3D-printed Maori pa pallisades

3d printed maori pa1

Last week I was introduced for the first time to a fellow wargamer who owns Printable Scenery, a company that designs and prints 3D wargames terrain.  I reported on that serendipitous meeting in a previous posting.

During that chat, I suggested to Matt that why didn’t he try designing some miniature Maori pa palisading.  Well today, only days after first sowing the seeds of this idea, Matt has tweeted the above picture of what he has already accomplished!

I think this first ‘proof of concept’ piece of palisading has really captured the look of the fences erected around many Maori pa.  Note the irregular palings, the carvings on top of the main posts, and even the loopholes at ground-level.  However, if any experts out there can suggest improvements, please let me know.

Of course, I have a personal interest in Maori pa palisades for my colonial New Zealand Wars project.  But imagine the uses these fences could get in many other types of wargames:  ancient forts, pulp fiction or pirate cannibal villages, fantasy orc enclosures …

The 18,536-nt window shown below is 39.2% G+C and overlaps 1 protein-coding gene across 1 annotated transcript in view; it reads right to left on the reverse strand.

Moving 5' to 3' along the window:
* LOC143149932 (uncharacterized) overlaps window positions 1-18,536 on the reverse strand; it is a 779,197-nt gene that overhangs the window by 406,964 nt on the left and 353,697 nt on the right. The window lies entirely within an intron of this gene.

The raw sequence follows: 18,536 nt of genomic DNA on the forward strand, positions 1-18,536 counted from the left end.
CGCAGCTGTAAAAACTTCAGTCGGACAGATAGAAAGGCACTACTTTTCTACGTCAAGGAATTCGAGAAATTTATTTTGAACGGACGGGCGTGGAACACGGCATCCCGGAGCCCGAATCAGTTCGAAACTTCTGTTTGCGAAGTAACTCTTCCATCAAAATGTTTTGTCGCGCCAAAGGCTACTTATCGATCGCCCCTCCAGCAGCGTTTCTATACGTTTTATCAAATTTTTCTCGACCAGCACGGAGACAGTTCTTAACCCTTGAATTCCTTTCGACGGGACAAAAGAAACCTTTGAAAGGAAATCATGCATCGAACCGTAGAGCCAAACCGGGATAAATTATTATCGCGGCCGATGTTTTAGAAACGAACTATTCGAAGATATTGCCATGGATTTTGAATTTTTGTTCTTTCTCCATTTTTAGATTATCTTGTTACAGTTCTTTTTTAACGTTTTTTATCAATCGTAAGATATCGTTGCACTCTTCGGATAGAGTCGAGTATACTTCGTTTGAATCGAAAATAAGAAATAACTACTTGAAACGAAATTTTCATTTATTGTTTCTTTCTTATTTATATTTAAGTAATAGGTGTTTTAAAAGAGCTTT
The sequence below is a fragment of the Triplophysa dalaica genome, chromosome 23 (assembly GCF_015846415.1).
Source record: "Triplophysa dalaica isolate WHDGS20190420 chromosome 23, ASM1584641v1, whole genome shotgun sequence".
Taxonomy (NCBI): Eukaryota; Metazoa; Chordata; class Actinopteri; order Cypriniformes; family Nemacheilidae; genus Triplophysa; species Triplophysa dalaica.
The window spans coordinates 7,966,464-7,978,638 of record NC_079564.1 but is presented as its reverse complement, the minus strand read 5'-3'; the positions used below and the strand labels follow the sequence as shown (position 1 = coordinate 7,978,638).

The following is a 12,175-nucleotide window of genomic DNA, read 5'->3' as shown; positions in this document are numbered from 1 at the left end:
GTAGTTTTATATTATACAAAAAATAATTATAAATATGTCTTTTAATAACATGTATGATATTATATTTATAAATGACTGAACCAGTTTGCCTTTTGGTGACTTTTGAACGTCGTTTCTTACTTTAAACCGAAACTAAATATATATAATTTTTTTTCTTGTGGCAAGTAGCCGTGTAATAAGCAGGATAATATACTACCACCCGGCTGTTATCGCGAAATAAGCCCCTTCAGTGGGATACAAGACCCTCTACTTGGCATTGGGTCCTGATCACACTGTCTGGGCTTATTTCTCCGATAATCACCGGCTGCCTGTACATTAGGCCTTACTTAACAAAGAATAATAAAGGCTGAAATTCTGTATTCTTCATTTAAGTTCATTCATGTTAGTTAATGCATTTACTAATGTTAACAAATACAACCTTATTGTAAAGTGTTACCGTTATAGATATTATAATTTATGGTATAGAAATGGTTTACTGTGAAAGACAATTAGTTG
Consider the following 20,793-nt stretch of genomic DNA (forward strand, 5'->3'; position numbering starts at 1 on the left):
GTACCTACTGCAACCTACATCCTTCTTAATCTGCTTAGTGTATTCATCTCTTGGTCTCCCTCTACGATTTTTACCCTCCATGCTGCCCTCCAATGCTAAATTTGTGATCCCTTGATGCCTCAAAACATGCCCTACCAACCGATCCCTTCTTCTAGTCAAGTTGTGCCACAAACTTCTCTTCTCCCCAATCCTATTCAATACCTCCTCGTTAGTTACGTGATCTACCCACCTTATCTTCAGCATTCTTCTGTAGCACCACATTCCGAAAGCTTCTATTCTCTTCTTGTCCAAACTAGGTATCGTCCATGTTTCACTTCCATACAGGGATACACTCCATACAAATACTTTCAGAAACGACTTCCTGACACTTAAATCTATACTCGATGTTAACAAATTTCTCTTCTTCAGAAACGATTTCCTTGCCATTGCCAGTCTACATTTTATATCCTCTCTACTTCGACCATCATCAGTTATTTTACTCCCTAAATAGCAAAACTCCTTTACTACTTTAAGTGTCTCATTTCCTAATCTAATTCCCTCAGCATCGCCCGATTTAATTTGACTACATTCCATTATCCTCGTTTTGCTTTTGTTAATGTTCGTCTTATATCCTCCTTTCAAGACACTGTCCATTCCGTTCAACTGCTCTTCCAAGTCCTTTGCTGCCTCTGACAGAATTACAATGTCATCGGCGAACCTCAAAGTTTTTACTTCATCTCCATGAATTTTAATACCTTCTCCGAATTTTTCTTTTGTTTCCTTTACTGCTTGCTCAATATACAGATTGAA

I’m visiting Matt tomorrow night, so hopefully will have some more info to report after then.

 

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6 Comments

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6 responses to “3D-printed Maori pa pallisades

  1. They look great. I have a friend who is about to return to NZ and he has a Maori force that will make use of these.

  2. Fabulous, funny how great ideas can be realised from chance conversations.

  3. I saw these in real life last night. They really are terrific. I’ll paint them up and put photos on this blog over the next few days.

  4. These really do look very good! And of course the potential for 3d printed kit-making of all varieties is tremendous. I remember the Wellington branch of the IPMS were going through back-flips about 25 years ago trying to figure out ways of cheaply making injection-mould dies for very short run products. Proved impossible. But now…

  5. An excellent example what the future holds for us. Such fence structures can really only benefit by 3d-printing and assembly of fiddly parts is not a problem at all. Look foward to the painted ones.

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